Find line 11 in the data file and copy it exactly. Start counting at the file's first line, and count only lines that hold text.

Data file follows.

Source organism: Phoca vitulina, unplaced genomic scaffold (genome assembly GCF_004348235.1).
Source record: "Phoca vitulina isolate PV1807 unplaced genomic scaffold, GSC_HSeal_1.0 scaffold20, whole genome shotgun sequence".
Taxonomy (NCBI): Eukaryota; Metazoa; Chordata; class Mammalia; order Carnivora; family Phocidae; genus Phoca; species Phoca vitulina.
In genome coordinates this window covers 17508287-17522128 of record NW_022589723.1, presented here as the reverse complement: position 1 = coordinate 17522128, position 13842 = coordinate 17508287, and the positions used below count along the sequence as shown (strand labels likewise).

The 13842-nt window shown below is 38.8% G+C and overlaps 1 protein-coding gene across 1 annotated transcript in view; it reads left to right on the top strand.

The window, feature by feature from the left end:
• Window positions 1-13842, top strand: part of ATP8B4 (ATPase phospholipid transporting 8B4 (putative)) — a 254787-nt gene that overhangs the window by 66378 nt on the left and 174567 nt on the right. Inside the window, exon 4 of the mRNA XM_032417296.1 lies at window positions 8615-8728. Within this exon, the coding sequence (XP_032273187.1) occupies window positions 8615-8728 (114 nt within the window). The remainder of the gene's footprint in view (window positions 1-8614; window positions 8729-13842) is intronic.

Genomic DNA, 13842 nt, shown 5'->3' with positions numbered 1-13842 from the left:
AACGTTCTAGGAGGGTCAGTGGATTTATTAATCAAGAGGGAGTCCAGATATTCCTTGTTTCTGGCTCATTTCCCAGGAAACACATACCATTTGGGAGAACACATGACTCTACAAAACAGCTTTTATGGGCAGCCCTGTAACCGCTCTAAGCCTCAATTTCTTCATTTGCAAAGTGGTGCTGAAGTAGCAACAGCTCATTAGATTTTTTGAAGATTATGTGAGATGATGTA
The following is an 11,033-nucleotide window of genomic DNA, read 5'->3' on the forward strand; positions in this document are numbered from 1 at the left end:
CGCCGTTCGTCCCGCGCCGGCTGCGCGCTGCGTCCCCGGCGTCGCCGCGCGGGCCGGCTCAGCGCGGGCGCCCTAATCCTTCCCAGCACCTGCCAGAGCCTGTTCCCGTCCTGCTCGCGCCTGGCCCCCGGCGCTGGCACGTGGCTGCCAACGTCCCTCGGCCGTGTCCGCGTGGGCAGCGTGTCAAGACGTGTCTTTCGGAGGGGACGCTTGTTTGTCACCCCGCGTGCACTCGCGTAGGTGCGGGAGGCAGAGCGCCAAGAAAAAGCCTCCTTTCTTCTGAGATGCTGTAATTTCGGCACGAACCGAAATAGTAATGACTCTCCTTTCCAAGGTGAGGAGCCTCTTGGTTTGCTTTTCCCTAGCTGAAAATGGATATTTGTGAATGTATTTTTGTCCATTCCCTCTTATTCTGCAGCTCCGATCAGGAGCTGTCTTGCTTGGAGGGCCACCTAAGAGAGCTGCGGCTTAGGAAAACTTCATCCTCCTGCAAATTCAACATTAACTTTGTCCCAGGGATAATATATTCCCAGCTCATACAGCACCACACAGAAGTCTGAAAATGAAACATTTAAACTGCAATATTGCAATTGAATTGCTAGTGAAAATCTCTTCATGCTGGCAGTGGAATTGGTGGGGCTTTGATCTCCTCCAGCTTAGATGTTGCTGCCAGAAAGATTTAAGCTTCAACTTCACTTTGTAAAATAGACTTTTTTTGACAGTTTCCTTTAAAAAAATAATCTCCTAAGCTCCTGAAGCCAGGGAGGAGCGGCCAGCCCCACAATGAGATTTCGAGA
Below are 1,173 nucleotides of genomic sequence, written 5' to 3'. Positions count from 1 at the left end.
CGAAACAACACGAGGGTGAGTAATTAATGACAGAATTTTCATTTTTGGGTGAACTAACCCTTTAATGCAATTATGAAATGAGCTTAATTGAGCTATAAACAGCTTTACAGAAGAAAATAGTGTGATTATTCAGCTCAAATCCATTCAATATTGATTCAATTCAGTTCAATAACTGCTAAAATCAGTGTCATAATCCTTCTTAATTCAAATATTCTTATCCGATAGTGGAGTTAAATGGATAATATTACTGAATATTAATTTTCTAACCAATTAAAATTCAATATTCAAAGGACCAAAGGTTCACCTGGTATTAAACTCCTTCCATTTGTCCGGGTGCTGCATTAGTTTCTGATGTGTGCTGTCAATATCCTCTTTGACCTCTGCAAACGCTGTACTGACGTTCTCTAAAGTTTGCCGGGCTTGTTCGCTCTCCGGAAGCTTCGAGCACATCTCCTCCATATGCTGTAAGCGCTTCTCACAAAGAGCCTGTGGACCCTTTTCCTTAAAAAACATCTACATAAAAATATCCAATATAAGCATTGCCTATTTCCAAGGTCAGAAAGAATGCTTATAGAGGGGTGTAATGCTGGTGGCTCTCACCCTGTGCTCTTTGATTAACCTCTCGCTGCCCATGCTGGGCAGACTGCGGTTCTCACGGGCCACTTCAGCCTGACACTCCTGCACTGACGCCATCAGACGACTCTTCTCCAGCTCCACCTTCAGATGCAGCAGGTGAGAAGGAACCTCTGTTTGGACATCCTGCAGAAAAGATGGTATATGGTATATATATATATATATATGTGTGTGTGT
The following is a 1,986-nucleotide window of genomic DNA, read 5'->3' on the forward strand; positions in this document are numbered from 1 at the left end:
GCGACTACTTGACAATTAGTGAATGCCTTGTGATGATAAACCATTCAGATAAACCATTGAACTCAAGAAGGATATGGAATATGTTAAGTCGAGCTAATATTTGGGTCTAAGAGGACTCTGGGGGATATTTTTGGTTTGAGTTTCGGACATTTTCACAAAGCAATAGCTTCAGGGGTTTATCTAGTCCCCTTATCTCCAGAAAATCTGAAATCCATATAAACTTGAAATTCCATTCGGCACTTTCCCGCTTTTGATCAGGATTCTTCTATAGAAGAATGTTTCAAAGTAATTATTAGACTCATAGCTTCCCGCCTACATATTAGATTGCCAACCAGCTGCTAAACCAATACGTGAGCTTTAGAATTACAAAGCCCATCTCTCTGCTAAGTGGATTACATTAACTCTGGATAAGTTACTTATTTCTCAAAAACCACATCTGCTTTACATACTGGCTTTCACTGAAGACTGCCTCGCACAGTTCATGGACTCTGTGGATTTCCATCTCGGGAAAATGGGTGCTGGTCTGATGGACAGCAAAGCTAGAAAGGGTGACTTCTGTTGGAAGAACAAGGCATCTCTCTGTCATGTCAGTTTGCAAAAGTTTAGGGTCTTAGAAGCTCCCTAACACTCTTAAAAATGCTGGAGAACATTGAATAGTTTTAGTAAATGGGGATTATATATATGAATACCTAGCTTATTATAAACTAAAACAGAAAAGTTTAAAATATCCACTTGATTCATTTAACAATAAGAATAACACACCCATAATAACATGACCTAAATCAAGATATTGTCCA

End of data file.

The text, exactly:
CGCCGTTCGTCCCGCGCCGGCTGCGCGCTGCGTCCCCGGCGTCGCCGCGCGGGCCGGCTCAGCGCGGGCGCCCTAATCCTTCCCAGCACCTGCCAGAGCCTGTTCCCGTCCTGCTCGCGCCTGGCCCCCGGCGCTGGCACGTGGCTGCCAACGTCCCTCGGCCGTGTCCGCGTGGGCAGCGTGTCAAGACGTGTCTTTCGGAGGGGACGCTTGTTTGTCACCCCGCGTGCACTCGCGTAGGTGCGGGAGGCAGAGCGCCAAGAAAAAGCCTCCTTTCTTCTGAGATGCTGTAATTTCGGCACGAACCGAAATAGTAATGACTCTCCTTTCCAAGGTGAGGAGCCTCTTGGTTTGCTTTTCCCTAGCTGAAAATGGATATTTGTGAATGTATTTTTGTCCATTCCCTCTTATTCTGCAGCTCCGATCAGGAGCTGTCTTGCTTGGAGGGCCACCTAAGAGAGCTGCGGCTTAGGAAAACTTCATCCTCCTGCAAATTCAACATTAACTTTGTCCCAGGGATAATATATTCCCAGCTCATACAGCACCACACAGAAGTCTGAAAATGAAACATTTAAACTGCAATATTGCAATTGAATTGCTAGTGAAAATCTCTTCATGCTGGCAGTGGAATTGGTGGGGCTTTGATCTCCTCCAGCTTAGATGTTGCTGCCAGAAAGATTTAAGCTTCAACTTCACTTTGTAAAATAGACTTTTTTTGACAGTTTCCTTTAAAAAAATAATCTCCTAAGCTCCTGAAGCCAGGGAGGAGCGGCCAGCCCCACAATGAGATTTCGAGA